Conclusions: These findings add to evidence that EE/LNG OCs are not associated with short term weight or body composition change for normal weight women and suggest that OCs are also are not associated with short term weight or body composition change in obese women.
PMCID: PMC3880912  PMID: 24156617
4.  Maternal Mortality and Morbidity in the United States: Where Are We Now? 
Journal of Women's Health  2014;23(1):3-9.
This article provides a brief overview of the work conducted by the Division of Reproductive Health at the Centers for Disease Control and Prevention on severe maternal morbidity and mortality in the United States. The article presents the latest data and trends in maternal mortality and severe maternal morbidity, as well as on maternal substance abuse and mental health disorders during pregnancy, two relatively recent topics of interest in the Division, and includes future directions of work in all these areas.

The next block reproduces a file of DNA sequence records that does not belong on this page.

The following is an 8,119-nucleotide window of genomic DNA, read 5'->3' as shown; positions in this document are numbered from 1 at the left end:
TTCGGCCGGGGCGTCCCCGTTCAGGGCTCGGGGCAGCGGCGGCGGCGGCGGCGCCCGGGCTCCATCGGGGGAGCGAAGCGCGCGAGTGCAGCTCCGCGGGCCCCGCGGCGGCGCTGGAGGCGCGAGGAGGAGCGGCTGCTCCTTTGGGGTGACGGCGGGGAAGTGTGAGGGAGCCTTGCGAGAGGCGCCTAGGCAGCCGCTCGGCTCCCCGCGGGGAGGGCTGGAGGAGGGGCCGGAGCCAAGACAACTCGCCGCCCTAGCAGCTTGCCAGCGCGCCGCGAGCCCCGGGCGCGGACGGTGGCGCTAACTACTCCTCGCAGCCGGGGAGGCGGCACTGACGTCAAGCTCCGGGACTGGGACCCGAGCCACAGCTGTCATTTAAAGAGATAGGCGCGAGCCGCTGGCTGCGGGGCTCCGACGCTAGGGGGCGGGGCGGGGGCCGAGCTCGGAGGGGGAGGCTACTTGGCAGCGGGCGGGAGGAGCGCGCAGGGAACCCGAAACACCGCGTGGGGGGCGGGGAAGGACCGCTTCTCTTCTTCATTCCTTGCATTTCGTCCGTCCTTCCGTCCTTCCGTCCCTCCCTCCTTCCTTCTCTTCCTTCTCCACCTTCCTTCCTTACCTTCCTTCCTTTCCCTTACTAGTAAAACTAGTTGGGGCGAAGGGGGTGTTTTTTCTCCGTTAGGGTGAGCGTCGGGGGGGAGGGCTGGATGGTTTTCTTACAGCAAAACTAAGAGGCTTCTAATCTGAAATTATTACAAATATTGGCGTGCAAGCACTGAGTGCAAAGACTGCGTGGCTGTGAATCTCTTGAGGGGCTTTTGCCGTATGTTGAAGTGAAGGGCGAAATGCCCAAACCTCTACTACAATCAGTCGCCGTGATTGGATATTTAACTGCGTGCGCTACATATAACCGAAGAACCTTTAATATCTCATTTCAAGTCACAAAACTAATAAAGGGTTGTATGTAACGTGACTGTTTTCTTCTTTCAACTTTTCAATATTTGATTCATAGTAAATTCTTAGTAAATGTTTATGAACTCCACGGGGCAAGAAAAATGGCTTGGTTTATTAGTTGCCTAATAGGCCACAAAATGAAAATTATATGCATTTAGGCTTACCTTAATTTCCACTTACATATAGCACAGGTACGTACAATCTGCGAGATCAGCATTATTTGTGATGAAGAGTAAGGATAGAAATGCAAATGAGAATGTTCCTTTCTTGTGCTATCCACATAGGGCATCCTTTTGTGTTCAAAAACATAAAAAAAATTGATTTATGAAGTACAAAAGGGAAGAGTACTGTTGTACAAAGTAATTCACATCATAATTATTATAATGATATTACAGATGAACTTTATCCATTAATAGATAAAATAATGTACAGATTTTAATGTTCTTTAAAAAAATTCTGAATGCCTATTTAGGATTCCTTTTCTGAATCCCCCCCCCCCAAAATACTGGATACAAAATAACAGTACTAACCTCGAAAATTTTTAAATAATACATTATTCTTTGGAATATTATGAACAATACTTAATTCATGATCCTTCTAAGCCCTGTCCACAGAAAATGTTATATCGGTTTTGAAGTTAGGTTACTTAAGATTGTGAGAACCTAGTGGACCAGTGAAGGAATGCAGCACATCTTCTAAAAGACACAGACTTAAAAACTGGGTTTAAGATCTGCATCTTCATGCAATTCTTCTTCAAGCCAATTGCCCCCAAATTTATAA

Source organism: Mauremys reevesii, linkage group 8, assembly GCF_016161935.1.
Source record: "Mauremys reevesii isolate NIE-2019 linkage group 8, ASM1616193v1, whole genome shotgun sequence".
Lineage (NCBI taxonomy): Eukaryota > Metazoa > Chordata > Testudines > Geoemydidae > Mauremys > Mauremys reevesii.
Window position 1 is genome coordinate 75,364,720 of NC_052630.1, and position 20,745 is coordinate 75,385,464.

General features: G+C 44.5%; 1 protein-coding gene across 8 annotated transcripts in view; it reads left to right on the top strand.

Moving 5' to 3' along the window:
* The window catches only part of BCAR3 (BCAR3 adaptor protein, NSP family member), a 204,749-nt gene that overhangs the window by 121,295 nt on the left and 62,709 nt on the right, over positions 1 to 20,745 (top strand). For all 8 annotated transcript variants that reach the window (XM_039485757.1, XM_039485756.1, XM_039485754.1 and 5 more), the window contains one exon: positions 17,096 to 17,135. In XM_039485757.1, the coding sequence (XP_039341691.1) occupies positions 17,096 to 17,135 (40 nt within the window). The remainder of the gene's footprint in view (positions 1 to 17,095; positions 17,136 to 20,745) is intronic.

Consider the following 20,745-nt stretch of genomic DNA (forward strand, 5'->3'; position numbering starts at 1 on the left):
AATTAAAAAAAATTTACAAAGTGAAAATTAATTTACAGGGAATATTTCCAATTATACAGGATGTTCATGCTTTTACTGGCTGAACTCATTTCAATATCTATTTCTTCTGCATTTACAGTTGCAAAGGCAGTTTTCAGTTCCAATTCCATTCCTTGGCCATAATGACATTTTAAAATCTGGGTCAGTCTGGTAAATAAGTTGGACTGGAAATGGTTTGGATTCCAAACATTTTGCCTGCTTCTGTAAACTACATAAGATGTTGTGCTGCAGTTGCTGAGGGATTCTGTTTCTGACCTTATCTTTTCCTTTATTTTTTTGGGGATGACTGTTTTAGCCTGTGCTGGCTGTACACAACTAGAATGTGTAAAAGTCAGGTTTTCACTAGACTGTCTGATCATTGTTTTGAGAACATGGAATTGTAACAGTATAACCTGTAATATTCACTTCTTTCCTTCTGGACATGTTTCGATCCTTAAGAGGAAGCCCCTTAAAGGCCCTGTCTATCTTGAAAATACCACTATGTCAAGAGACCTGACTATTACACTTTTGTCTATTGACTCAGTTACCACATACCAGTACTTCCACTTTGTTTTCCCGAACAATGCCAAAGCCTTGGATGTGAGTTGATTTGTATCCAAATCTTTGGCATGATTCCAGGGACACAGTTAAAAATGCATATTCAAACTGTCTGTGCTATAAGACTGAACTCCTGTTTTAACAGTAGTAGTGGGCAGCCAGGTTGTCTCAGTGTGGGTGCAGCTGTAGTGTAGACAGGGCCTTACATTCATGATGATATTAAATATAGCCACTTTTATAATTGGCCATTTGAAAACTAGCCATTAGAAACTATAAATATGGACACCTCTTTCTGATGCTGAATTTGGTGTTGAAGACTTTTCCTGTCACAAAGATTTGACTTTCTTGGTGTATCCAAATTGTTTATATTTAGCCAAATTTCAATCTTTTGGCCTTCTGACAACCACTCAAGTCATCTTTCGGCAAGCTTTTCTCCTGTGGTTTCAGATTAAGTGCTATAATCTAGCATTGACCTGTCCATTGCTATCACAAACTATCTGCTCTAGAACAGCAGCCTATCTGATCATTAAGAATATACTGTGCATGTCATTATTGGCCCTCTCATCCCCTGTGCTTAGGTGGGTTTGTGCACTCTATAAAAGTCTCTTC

PMCID: PMC3880915  PMID: 24383493
5.  Maternal Depression Mediates the Association Between Intimate Partner Violence and Food Insecurity 
Journal of Women's Health  2014;23(1):29-37.
Background: Examination of maternal experiences of intimate partner violence (IPV) and depression as risk factors for food insecurity can provide a more nuanced understanding of the role that the family environment and women's health plays in the lives of families with young children that experience food insecurity. We investigated the longitudinal association between mothers' experiences of IPV and household food insecurity, and whether maternal depression mediated the relationship.
Methods: IPV, depression, and food insecurity were assessed among 1,690 socioeconomically disadvantaged mothers of young children who participated in the Fragile Families and Child Wellbeing study. Longitudinal multivariate logistic regression models were used to examine the association between IPV measured 3 years after the child's birth and increase in food insecurity from child's third to fifth birthday, as well as the mediating role of maternal depression, controlling for a number of maternal and household characteristics.
Results: Mothers who reside in food insecure households and those who experience IPV share similar characteristics of socioeconomic disadvantage and a greater propensity for depression compared to their counterparts. Mothers' experiences of IPV predicted an increased risk of household food insecurity two years later, and the relationship was mediated by maternal depression.